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Editorials

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  • Ulster's' 'Dr. No' learned value of 'yes'
    His followers called him “The Big Man,” and revered him as a leader. Others called him “Dr. No,” a sower of hatred and an enabler of violence.
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Editorial

For president - Obama

As Americans vote this year, our financial futures are under a significant and frightening threat that recalls the Great Depression. Our nation is mired in a war without direction. Tax policy is cockeyed. Income disparity is greater than it has been since 1928. Homes are being foreclosed. Banks are going under. Health care is a two-tiered system – one for the poor, another for everyone else – that seems to benefit only insurance companies and some providers. Our political life consists of spurious and sometimes ugly sound bites.

Can one person fix all this? No. But by electing Barack Obama, we can start. We can say, “Enough.” Obama is the one to carry that message. John McCain, for all his strengths, will carry a different one.

Obama’s positions on issues – particularly on Iraq, taxes and health care – will serve the U.S. and represent its ideals well. But let’s face it. Specifics in a nationwide campaign mean little. They will change as the newly elected president starts to carry out his program and other elected politicians demand changes.

So judge the candidates not on the details, because they will change, but by their approach and their character.

And over his long presidential campaign, Obama has displayed the character and gained respect as a leader. McCain, on the other hand, has persisted in flogging failed policies. With McCain, we’re faced with a form of déjÀ vu that will send America into a faster tailspin. More American blood will be spilled. More of us will be out of work. More children and teachers will be working under flawed federal law.

Nowhere have the character and leadership of the candidates been better represented than their first major public decisions as presidential nominees: the selection of running mates.

Obama chose a veteran government servant well acquainted with myriad domestic and international issues facing the nation. The choice of Joe Biden was criticized as cautious and safe, not a bold stroke. So now we know something about Obama: He recognizes the divisions in America, he understands bold isn’t necessarily the best thing to do, and that in this case the overall ticket was going to be bold enough for voters.

McCain selected a candidate whose main qualification was to appeal to the base members of his party, who were concerned about whether he had the true conservative credentials they sought. If there are voters who believe Sarah Palin is really ready to be president, they have their fingers crossed.

Critics have maligned Obama for his supposed lack of experience, but his eight years as a state senator and four years as a U.S. senator were spent well, and not out of line with the government experience of some other presidents. For example, Obama worked to immerse himself in international issues, serving as a member of the Senate Foreign Relations Committee. In that role, Obama earned the respect of Indiana Sen. Richard Lugar, a Republican, for his interest in reducing the threat of nuclear weapons held by former states of the Soviet Union.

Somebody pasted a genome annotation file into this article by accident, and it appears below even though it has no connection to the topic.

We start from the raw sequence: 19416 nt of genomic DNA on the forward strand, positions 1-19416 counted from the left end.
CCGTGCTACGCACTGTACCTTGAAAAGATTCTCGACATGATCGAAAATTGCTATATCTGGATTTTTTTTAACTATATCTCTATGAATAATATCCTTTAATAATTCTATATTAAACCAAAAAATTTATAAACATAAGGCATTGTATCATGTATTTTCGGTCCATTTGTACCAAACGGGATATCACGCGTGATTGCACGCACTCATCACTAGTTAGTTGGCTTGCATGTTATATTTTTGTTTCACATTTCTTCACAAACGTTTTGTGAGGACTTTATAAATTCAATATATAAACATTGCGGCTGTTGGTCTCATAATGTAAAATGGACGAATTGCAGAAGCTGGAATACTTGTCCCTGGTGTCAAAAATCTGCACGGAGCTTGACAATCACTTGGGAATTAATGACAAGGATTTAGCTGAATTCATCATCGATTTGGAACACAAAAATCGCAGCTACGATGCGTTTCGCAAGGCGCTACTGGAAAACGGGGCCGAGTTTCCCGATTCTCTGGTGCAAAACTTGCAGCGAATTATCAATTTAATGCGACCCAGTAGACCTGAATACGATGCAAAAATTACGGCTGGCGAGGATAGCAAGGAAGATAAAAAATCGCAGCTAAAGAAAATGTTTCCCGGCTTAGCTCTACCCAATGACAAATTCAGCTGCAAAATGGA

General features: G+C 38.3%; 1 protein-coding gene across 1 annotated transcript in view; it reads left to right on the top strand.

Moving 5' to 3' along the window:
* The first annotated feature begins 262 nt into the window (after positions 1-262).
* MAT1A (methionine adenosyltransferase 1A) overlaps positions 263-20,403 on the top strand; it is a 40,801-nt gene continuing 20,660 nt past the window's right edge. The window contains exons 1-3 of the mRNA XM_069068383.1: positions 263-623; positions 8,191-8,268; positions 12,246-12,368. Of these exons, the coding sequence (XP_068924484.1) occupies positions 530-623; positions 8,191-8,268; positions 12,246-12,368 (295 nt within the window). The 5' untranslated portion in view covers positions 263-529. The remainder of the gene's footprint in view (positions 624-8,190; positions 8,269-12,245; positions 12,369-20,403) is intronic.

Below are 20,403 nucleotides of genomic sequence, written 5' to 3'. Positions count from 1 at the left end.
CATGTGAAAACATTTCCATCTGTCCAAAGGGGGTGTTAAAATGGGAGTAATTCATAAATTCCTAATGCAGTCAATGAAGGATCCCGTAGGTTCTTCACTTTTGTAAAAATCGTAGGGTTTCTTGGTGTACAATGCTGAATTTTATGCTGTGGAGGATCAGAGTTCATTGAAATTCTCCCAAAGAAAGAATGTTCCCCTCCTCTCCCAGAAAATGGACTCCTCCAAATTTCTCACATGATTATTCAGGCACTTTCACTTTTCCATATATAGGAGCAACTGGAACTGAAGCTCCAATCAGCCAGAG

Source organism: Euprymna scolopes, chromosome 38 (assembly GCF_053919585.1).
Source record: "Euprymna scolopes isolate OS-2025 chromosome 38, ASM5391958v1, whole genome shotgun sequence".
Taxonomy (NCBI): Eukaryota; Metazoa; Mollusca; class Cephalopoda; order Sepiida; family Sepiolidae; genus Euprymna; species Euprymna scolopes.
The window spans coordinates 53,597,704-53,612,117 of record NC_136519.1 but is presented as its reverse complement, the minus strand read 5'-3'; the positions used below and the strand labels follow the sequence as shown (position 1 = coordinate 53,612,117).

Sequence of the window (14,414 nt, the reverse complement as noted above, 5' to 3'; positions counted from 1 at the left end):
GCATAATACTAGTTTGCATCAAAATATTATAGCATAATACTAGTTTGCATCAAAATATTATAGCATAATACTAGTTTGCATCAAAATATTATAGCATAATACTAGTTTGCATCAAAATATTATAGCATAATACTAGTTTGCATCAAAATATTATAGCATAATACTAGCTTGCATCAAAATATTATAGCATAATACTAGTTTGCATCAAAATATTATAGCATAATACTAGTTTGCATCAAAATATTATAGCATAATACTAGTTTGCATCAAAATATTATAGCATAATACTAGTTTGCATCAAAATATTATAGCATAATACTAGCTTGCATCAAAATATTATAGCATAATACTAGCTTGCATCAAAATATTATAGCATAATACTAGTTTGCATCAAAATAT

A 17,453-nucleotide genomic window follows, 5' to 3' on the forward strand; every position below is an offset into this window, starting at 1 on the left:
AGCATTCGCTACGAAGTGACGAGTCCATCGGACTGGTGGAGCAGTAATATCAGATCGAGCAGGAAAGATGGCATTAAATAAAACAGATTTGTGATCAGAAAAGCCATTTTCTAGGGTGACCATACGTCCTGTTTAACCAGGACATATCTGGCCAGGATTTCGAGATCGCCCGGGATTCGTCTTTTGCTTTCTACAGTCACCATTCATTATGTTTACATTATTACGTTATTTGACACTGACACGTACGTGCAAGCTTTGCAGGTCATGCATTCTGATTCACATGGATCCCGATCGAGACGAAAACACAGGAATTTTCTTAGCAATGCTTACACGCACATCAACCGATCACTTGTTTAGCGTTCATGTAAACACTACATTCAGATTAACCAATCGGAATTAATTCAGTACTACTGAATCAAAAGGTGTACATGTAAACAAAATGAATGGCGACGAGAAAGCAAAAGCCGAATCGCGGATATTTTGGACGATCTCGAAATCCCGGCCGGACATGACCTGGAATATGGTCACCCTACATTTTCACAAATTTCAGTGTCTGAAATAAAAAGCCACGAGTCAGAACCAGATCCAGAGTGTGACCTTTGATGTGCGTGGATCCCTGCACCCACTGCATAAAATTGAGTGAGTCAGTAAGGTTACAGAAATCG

In 2002, Obama was among prominent Democrats who first challenged the wisdom and justification for the war against Iraq, going against popular beliefs of the time. He proposes strong diplomatic efforts, along with a systematic, phased withdrawal of troops. McCain, on the other hand, continues to support Bush’s poorly conceived, badly executed war efforts, famously saying that American troops may well stay in Iraq for 100 years.

An Obama administration would be far more likely to adequately regulate the mortgage industry and questionable securities markets that helped bring about the recent financial meltdown.

Obama’s plan that would give federal income tax relief to all but the 5 percent best-paid Americans will be far more likely to fuel the economy than McCain’s plan that would continue the Bush administration policy that gives the most relief to those who need it the least.

The Democrat would finally offer a workable plan to expand health insurance to all Americans. He suggests cutting premiums for many, offering more choices and paying for it initially by allowing Bush tax cuts that helped Americans making more than $250,000 a year to expire.

To his credit, the Obama campaign has done more than offer sensible plans on the issues affecting most Americans. Obama has inspired a new generation of Americans to care about their government and leadership, spiking voter registration and infusing energy and enthusiasm into a process that had become permeated with cynicism.

Perhaps it has became a cliché to say Obama offers hope, but that is certainly better than the alternative – four more years of failed policies resulting in the despair and unneeded deaths of Americans.

Yes, Obama offers hope and will bring change, but much more importantly, he has the leadership skills and positions on issues to help restore America’s international standing and set the nation back on course.

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